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International Observatory for Cultural Heritage

Spaces and Geographies of Concentration Camps

How to Preserve the Memory of Discrimination

Lisa Ackerman
Executive Vice President, World Monuments Fund
Remembering a Difficult Past

Alberto Giordano
Chair, Geography Dept., Texas State University
From the National to the Individual: Narratives of the Holocaust in Italy

Welcoming remarks:
Barbara Faedda
Associate Director, Italian Academy, Columbia University

Europe and the United Nations commemorate the victims of the Shoah each winter on the date of Auschwitz's liberation in 1945, and the Italian Academy marks Holocaust Remembrance Day with an annual academic event exploring issues of discrimination and crimes against humanity. In previous years, the Academy broadened its focus to explore groups that were targeted in the racism and xenophobia of the Nazi and Fascist regimes, and that suffered and died along with the millions of Jews. This year, the symposium will focus on the conservation and study of concentration camps in Italy.

About the Speakers:
Lisa Ackerman
is Executive Vice President and Chief Operating Officer of World Monuments Fund, an international preservation organization that raises funds and provides expertise for heritage conservation projects throughout the world. Ms. Ackerman holds an appointment as Visiting Assistant Professor at Pratt Institute. Previously Ms. Ackerman served as Executive Vice President of the Samuel H. Kress Foundation, a private foundation that provides funds for projects related to European art and architecture from antiquity through the early 19thcentury. Ms. Ackerman holds an MS degree in Historic Preservation from Pratt Institute, an MBA from New York University, and a BA from Middlebury College. Ms. Ackerman serves on the boards of Historic House Trust of New York City and the New York Preservation Archive Project. She previously served on the boards of the St. Ann Center for Restoration and the Arts, Partners for Sacred Places, US/ICOMOS, and the Neighborhood Preservation Center. In 2007 she received the Historic District Council's Landmarks Lion award. In 2008, Ms. Ackerman was named the first recipient of US/ICOMOS's Ann Webster Smith Award for International Heritage Achievement. She lectures frequently on cultural heritage, conservation, and philanthropy.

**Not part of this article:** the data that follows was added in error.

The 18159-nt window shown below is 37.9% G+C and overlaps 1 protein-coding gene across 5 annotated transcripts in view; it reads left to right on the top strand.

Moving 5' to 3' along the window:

Alberto Giordano is a graduate of Geography programs at the University of Padua in Italy (BA), the University of California Santa Barbara (MA), and Syracuse University (PhD). Currently Mr. Giordano is a Professor and Chair of the Department of Geography at Texas State University and President Elect of UCGIS, the University Consortium for Geographic Information Science. Mr. Giordano is also a founding member of the Holocaust Geographies Collaborative, a network of researchers and scholars interested in bringing geographical approaches, methods, and perspectives to the study of the Holocaust and other genocides. On this topic, Mr. Giordano has coauthored works on the geography of the Holocaust in Italy and in Budapest and on the Armenian genocide, with research funding from the National Science Foundation, the National Endowment for the Humanities, the Holocaust Educational Foundation, the United States Holocaust Memorial Museum, the USC Shoah Foundation, and the European Holocaust Research Infrastructure, among others. Currently, Mr. Giordano is working on a series of articles examining the social networks and personal narratives of the Holocaust in Italy and on a project to digitize the names and addresses of over 200,000 Holocaust survivors in Budapest. One topic that fascinates Mr. Giordano is how maps are used by victims and perpetrators of genocide, including questions related to propaganda and the construction of the "other." Mr. Giordano is also interested and involved in projects related to spatial applications to forensic anthropology, most recently on migrant deaths at the Arizona-Mexico and Texas-Mexico borders.